Web Analytics Made Easy - Statcounter

My post-Roe sterilization is a form of resistance

Share this Post:
Image by Daniel Crane
Image by Daniel Crane

A family member told me I had nothing to worry about, a week before Roe v. Wade was overturned. He and I both knew that the Supreme Court had a conservative majority, but it was so unbelievable that it would overturn a right that had been in place for decades.

I was born years after both Roe and Planned Parenthood v. Casey. There had never been a time in my life where I worried about whether or not I'd be able to secure an abortion, so it felt unworldly when I interviewed protesters who told me they'd heard the same reassurances. A right that's been around for almost 50 years doesn't usually disappear, so there was a state of collective denial about the possibility.

In my second year of college, I was happily using an IUD. Permanent sterilization wasn't on my radar, because my IUD worked, it was less invasive than a surgery (which is also expensive), and birth control would always be an option. So if my right to abortion in every state had been upheld, I would have never considered getting my fallopian tubes removed.

However, there were a lot of practical reasons I decided to look into sterilization. I never wanted children. I wanted the ability to move to any state to pursue journalism. And a world without birth control side effects sounded blissful.

There were less practical reasons, too, and there was a lot going on outside of abortion rights to be angry about. While the pandemic was on the decline, shootings were becoming common again. The New York Times published an article about the housing crisis in the small town I grew up in, and a few months after realizing I'm Trans, bills against gender-affirming care started to circulate nationwide. Besides voting, there was so little I could do about any of it.

Getting sterilized felt like a little victory, a personal resistance — against both the people who had taken away my rights in the first place and every awful thing happening around me.

Once I started the process, there was more to resist. The first doctor I approached about the procedure was aware that I'm Nonbinary, because I had started the process to find a top surgeon a couple months prior. To be sterilized, I was told, I'd have to get a WPATH letter, which is a requirement for gender-affirming care like top surgery.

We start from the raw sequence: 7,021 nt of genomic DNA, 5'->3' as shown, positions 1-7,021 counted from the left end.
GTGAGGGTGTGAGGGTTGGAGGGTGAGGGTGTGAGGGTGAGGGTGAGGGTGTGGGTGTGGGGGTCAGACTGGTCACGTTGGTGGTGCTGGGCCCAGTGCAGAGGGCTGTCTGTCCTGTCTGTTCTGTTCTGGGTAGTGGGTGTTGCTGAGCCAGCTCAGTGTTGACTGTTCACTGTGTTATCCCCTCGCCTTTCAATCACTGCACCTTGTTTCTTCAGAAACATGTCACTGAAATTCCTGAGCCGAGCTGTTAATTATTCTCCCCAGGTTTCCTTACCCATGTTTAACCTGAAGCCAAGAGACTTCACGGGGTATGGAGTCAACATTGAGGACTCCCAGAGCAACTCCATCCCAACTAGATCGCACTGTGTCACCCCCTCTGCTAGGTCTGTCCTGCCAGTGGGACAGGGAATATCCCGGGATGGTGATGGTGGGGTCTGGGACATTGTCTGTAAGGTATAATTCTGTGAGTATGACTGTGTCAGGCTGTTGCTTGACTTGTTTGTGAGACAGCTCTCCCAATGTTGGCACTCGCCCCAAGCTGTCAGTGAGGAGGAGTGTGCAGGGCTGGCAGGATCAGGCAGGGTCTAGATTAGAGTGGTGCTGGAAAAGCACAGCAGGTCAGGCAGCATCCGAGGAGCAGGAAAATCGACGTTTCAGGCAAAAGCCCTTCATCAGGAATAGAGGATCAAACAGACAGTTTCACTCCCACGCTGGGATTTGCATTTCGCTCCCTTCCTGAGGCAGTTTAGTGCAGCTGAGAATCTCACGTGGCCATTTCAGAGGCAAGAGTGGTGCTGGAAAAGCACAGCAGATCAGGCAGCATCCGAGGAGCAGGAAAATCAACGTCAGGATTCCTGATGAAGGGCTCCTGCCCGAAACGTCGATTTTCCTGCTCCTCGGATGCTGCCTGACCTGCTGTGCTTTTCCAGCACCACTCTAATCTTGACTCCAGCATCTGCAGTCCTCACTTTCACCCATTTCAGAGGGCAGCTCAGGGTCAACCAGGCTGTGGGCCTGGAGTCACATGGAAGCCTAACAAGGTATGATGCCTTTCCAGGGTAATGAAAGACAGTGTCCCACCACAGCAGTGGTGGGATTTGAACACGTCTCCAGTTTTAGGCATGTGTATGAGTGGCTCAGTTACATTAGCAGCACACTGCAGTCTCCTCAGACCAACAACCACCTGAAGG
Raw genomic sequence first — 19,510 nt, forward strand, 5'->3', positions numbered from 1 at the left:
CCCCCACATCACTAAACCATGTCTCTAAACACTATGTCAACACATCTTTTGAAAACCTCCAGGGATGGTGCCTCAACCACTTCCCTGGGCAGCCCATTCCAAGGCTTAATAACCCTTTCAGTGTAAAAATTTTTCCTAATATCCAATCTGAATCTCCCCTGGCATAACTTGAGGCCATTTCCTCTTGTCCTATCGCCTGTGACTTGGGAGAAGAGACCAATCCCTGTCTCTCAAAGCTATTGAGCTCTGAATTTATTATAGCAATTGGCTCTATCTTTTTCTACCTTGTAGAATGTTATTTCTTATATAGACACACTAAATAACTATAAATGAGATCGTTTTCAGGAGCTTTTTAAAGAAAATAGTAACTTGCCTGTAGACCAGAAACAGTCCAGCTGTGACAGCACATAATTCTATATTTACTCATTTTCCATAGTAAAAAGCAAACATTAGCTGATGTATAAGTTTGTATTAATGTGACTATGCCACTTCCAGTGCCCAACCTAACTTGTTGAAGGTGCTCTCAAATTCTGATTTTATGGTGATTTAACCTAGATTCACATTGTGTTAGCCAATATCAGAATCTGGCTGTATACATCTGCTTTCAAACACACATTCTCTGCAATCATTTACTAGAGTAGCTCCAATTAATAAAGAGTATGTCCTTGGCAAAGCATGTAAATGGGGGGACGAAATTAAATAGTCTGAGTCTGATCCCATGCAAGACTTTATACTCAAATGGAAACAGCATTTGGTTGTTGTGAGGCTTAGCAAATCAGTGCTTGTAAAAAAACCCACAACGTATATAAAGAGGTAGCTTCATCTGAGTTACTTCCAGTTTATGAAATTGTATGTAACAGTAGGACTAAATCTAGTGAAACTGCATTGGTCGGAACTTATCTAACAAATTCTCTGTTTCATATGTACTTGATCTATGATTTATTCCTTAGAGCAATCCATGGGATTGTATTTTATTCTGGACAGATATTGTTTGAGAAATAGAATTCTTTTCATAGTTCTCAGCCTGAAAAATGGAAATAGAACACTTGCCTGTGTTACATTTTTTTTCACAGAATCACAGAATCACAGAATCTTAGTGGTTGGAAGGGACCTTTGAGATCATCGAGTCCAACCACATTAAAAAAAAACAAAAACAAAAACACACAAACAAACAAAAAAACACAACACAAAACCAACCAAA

But the surgery I wanted had nothing to do with my gender: I wanted permanent birth control.

I wasn't treated as Nonbinary in health settings prior to this interaction, however. I had gone to urgent care and had to give both names for them to be able to pull up my record, my name and pronouns were often fumbled, and I would sometimes receive letters in the mail that laughably combined my two names into something illegible. I was only Trans when it prevented me from bodily autonomy, and an institution that had so badly wanted to treat me as cis added barriers to treatment readily available to my cis counterparts.

The interaction only invigorated my decision, and I looked for another provider. The second provider did not require a WPATH letter.

The number of people against my decision was surprising. I was told that at 21, I was too young to responsibly make that decision and that the emotional consequences would be dire if I regretted it. One of the most common questions was "Why not just use birth control?"

It's a fair question, especially in Washington, where I could have an abortion if I wanted one. Well, Justice Clarence Thomas's concurring opinion in the decision overturning Roe suggested that same-sex relationships, marriage, and contraception could be reconsidered in the future. Suddenly, articles detailing worry from advocates and health professionals sprung up in the New York Times and on NPR.

Birth control suddenly going away seems so unlikely — but so did Roe v. Wade being overturned. I can't help but think of the state of collective denial we were in, and take comfort knowing I truly won't have to worry about my right disappearing.